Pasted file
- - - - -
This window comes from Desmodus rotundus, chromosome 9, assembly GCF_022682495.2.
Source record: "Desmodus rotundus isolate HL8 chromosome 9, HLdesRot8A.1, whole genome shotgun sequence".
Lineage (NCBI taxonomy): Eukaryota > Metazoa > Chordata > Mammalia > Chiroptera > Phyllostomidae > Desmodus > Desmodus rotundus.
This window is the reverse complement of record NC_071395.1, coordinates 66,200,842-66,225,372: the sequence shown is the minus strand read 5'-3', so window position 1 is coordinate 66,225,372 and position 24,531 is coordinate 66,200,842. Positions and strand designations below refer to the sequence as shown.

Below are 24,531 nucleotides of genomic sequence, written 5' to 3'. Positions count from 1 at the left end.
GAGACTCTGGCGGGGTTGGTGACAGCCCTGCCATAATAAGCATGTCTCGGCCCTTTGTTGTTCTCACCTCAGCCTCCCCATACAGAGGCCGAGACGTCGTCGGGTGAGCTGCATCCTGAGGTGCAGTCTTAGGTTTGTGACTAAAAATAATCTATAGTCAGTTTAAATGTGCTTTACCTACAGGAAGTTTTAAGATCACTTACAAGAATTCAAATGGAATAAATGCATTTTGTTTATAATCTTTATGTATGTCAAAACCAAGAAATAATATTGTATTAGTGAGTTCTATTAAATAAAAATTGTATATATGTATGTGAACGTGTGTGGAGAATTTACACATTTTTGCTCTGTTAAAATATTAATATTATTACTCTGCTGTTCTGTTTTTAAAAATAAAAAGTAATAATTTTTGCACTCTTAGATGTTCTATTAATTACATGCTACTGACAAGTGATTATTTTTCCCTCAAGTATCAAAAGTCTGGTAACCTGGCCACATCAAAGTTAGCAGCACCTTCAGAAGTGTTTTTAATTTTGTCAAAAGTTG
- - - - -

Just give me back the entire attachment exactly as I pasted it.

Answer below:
This window comes from Desmodus rotundus, chromosome 9, assembly GCF_022682495.2.
Source record: "Desmodus rotundus isolate HL8 chromosome 9, HLdesRot8A.1, whole genome shotgun sequence".
Lineage (NCBI taxonomy): Eukaryota > Metazoa > Chordata > Mammalia > Chiroptera > Phyllostomidae > Desmodus > Desmodus rotundus.
This window is the reverse complement of record NC_071395.1, coordinates 66,200,842-66,225,372: the sequence shown is the minus strand read 5'-3', so window position 1 is coordinate 66,225,372 and position 24,531 is coordinate 66,200,842. Positions and strand designations below refer to the sequence as shown.

Below are 24,531 nucleotides of genomic sequence, written 5' to 3'. Positions count from 1 at the left end.
GAGACTCTGGCGGGGTTGGTGACAGCCCTGCCATAATAAGCATGTCTCGGCCCTTTGTTGTTCTCACCTCAGCCTCCCCATACAGAGGCCGAGACGTCGTCGGGTGAGCTGCATCCTGAGGTGCAGTCTTAGGTTTGTGACTAAAAATAATCTATAGTCAGTTTAAATGTGCTTTACCTACAGGAAGTTTTAAGATCACTTACAAGAATTCAAATGGAATAAATGCATTTTGTTTATAATCTTTATGTATGTCAAAACCAAGAAATAATATTGTATTAGTGAGTTCTATTAAATAAAAATTGTATATATGTATGTGAACGTGTGTGGAGAATTTACACATTTTTGCTCTGTTAAAATATTAATATTATTACTCTGCTGTTCTGTTTTTAAAAATAAAAAGTAATAATTTTTGCACTCTTAGATGTTCTATTAATTACATGCTACTGACAAGTGATTATTTTTCCCTCAAGTATCAAAAGTCTGGTAACCTGGCCACATCAAAGTTAGCAGCACCTTCAGAAGTGTTTTTAATTTTGTCAAAAGTTG